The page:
Surface-immobilized adeno-associated virus nanoparticles for applications in controlled gene delivery and biosensing
McConnell, Kellie Irene
Doctor of Philosophy
Adeno-associated virus (AAV) is a 25 nm replication deficient DNA virus most commonly studied for human gene therapy applications. The work detailed in this thesis investigates the controlled delivery of AAV from surfaces for both transduction and biosensing applications. First, AAV was tested for compatibility with substrate-mediated gene delivery approaches. Two reverse transduction applications were investigated: (1) spatial localization of cells and virus vectors for tissue engineering applications and (2) live cell genetic microarrays. To drive the proper differentiation and assembly of cells within tissue engineering constructs, gene expression patterns may need to be tightly regulated. To localize adhesive proteins and AAV, polydimethylsiloxane stamps and protein adhesive alkanethiols were used. By adsorbing AAV onto adhesive proteins, including human fibronectin, laminin, collagen I, elastin and poly-l-lysine, both cell adhesion and gene delivery were localized to a defined pattern. Gene delivery was efficient on all protein surfaces, with higher expression observed on laminin surfaces. AAV was also patterned using a robotic spotter to create live cell genetic microarrays, creating localized cell islands expressing GFP. This potentially high-throughput technique could be extended to study complex genetic interactions within cells, such as stem cells or induced pluripotent stem cells. Additionally, AAV was explored as a biosensor by modifying virus output functionalities. Wild-type AAV2 externalizes an N-terminus region containing a phospholipase A2 (PLA2) domain during intracellular processing, allowing the virus to escape the endosomal pathway and deliver genetic cargo. This externalization can be replicated outside of cells through heat treatment. AAV2-ΔPLA2-His was created by replacing the PLA2 domain with a nickel binding hexahistidine tag. This replacement allows heat-treated mutant virus to bind a nickel affinity column. Finally, directed evolution was used to (1) improve the ability of AAV to deliver genes into target cells or (2) alter AAV biosensor inputs. Virus libraries were created using error-prone polymerase chain reaction (EP-PCR) to introduce random amino acid modifications into the protein capsid. The error rate for these libraries was estimated to be between 5-7 errors per cap gene. Combining surface immobilization with directed evolution could allow for precise control of AAV for gene delivery and biosensing.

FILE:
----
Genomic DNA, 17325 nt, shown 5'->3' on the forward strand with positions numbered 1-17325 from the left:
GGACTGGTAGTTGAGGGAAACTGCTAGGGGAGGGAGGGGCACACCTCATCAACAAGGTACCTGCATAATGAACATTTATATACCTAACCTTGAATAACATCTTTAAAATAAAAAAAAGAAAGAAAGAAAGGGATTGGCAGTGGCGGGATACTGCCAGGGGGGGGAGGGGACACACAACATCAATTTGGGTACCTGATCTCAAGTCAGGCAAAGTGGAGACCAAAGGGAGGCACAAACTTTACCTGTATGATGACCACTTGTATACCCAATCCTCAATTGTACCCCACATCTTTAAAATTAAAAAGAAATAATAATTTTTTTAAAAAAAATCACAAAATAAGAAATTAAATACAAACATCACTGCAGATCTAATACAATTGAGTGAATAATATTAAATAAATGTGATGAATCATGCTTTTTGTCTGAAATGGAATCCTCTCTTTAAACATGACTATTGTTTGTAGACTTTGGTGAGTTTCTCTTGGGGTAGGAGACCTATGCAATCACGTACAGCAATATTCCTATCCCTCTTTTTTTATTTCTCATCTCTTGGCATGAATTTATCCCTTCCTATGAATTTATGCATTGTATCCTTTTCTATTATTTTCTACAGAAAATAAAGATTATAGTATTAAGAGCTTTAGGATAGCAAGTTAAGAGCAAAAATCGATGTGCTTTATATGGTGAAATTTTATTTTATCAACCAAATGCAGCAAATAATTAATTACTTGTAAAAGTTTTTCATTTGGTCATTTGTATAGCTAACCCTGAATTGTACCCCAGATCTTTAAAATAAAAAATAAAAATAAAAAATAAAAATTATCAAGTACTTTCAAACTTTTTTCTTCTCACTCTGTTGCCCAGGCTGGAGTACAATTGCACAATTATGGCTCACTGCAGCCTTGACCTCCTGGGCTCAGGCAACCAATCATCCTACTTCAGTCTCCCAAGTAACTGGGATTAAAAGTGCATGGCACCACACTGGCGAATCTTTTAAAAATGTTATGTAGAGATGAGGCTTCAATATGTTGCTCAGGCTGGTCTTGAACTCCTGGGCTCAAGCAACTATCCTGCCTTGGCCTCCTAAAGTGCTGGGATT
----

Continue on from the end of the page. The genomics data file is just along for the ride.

Applied sciences; Adeno-associated virus; Gene delivery; Biosensing; Biomedical engineering